A rehabilitation program often can help heart patients live better with their disease and recover from medical procedures like surgery and angioplasty.
According to the Agency for Healthcare Research and Quality, cardiac rehab services are comprehensive (thorough) and long-term. They include a medical evaluation; exercise under a doctor's supervision; modification of cardiac risk factors; and education, counseling, and behavior modification.
Only a small percentage of the millions of cardiovascular patients, however, get the supervised exercise, stress management, and lifestyle adjustments that can help them recover.
If you are being treated for heart disease, talk with your doctor about how a cardiac rehab program could aid your recovery. Your health care provider can help you devise a program that's right for you, according to your specific needs and health coverage benefits.
Getting worked up over a traffic jam or flying off the handle at a co-worker can put some patients at greater risk of a second heart attack. Talk therapy, biofeedback, and meditation can teach relaxation instead of allowing tempers and heart problems to erupt.
The major components of any cardiac rehabilitation program should include the following:
Whatever you need to quit smoking--from wearing a nicotine patch to undergoing hypnosis--do it to quit this habit, says the American Heart Association. You should also avoid exposure to secondhand tobacco smoke since it can also increase your risk of another heart attack.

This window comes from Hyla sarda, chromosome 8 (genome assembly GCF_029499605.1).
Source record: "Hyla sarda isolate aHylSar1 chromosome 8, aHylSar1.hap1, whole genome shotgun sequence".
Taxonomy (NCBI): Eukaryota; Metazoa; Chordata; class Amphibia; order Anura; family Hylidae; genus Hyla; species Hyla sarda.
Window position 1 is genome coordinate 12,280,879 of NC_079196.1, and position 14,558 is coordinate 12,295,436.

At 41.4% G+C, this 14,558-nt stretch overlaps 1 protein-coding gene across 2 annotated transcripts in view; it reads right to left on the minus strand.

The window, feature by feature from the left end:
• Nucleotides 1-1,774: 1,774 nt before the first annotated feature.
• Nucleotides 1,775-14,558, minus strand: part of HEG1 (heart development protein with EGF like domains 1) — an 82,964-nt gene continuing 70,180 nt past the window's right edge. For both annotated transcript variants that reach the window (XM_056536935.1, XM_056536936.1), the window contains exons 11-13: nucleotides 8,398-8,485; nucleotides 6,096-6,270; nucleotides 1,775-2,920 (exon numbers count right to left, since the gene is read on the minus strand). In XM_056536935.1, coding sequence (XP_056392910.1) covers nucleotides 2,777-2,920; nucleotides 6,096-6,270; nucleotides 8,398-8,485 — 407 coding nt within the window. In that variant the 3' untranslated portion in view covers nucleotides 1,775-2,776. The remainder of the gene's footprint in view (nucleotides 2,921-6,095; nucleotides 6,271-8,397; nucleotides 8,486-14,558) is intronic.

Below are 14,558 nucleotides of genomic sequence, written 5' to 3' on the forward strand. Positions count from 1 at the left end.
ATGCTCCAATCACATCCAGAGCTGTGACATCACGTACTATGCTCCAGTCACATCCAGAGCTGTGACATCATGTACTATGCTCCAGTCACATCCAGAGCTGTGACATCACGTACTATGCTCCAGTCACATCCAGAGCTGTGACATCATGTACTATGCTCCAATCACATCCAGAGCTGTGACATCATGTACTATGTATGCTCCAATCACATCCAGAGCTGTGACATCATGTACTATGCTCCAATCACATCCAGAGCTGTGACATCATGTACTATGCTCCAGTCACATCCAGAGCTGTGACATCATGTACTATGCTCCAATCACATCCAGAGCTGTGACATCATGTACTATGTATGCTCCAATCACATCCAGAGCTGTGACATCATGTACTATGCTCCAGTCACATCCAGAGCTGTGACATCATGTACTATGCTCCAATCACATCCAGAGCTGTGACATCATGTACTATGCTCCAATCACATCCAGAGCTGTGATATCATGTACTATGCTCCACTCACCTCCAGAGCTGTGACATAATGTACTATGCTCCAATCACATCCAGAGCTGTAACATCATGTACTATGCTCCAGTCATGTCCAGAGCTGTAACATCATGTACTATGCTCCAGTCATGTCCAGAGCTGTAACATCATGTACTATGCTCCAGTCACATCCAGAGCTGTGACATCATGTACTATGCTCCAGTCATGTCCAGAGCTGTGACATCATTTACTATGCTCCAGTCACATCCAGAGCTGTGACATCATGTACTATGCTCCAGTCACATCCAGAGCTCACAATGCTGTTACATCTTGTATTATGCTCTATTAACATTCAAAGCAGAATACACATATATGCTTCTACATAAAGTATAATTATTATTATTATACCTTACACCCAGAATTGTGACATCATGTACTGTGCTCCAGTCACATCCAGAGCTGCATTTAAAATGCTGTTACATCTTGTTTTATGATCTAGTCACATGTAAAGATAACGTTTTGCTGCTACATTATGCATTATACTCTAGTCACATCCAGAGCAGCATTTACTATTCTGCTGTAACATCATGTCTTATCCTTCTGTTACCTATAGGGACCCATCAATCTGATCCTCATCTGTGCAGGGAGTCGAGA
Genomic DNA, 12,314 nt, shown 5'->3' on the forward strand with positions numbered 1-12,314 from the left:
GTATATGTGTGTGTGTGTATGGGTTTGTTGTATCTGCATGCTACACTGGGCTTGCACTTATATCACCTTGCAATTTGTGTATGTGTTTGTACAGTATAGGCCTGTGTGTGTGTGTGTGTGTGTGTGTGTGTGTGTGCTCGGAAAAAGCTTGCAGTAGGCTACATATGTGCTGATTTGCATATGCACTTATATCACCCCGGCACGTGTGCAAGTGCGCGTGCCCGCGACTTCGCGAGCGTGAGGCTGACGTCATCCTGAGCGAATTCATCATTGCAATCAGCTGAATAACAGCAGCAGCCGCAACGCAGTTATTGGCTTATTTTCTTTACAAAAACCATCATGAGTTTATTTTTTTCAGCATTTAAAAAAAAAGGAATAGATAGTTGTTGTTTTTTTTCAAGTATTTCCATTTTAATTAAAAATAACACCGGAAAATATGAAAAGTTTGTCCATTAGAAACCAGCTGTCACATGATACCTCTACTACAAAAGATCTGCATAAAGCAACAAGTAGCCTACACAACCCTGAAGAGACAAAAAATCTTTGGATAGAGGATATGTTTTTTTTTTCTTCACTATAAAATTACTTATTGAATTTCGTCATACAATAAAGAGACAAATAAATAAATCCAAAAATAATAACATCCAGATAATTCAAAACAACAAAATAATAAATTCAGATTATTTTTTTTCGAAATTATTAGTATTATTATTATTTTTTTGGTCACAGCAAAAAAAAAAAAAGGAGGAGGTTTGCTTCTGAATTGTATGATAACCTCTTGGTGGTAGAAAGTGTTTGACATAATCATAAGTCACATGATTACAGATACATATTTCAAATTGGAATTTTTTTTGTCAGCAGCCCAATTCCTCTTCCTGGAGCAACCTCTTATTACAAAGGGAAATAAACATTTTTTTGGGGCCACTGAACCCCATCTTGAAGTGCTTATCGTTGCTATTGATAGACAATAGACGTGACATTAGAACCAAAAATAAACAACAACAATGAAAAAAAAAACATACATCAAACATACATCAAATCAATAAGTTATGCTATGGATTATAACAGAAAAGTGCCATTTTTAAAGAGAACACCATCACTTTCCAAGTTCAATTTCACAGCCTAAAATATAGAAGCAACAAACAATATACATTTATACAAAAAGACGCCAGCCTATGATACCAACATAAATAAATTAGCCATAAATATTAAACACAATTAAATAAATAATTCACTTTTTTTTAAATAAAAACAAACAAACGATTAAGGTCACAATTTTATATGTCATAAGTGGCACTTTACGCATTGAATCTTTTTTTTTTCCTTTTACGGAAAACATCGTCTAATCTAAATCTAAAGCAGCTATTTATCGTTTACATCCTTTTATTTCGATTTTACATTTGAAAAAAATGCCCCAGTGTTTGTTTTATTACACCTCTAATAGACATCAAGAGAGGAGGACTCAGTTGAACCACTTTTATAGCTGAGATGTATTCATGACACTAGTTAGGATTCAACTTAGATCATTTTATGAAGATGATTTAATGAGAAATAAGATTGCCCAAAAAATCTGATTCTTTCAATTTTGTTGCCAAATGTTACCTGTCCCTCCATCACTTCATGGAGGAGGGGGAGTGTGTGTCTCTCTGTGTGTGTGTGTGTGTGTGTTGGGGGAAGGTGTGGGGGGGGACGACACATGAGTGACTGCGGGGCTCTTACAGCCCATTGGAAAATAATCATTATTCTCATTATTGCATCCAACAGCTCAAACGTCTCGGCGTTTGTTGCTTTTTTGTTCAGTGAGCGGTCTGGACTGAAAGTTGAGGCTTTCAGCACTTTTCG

Optimal blood pressure is less than 120/80. Blood pressure that is 120 to 139 for the top number (systolic reading) or 80 to 89 (diastolic) for the bottom number on two or more occasions is considered pre-hypertension, meaning there is a risk for developing hypertension. High blood pressure is when your blood pressure is 140/90 or higher (for either number) on three or more different occasions. Have your blood pressure checked regularly. In most cases, more than one medication may be needed to keep blood pressure under control. Make sure you and your doctor keep track of what you need to do to stay within healthy blood pressure levels.
Your total cholesterol should be kept under 200 milligrams per deciliter (mg/dL). Your low-density lipoprotein, or LDL ("bad") cholesterol, should be kept below 100 mg/dL. Some people at high risk for heart disease or who have had prior heart attacks may be advised to keep their LDL below 70 mg/dL. Diet, exercise, and medication can help control cholesterol levels.
You should accumulate 30 minutes of exercise at least five days a week. It doesn't have to be 30 minutes at once; you can break it up into three 10-minute sessions. Follow your health care provider's advice on the intensity of your workout.
You should follow a balanced diet that includes plenty of fruits and vegetables, as well as fish rich in omega-3 fatty acids, such as salmon and mackerel.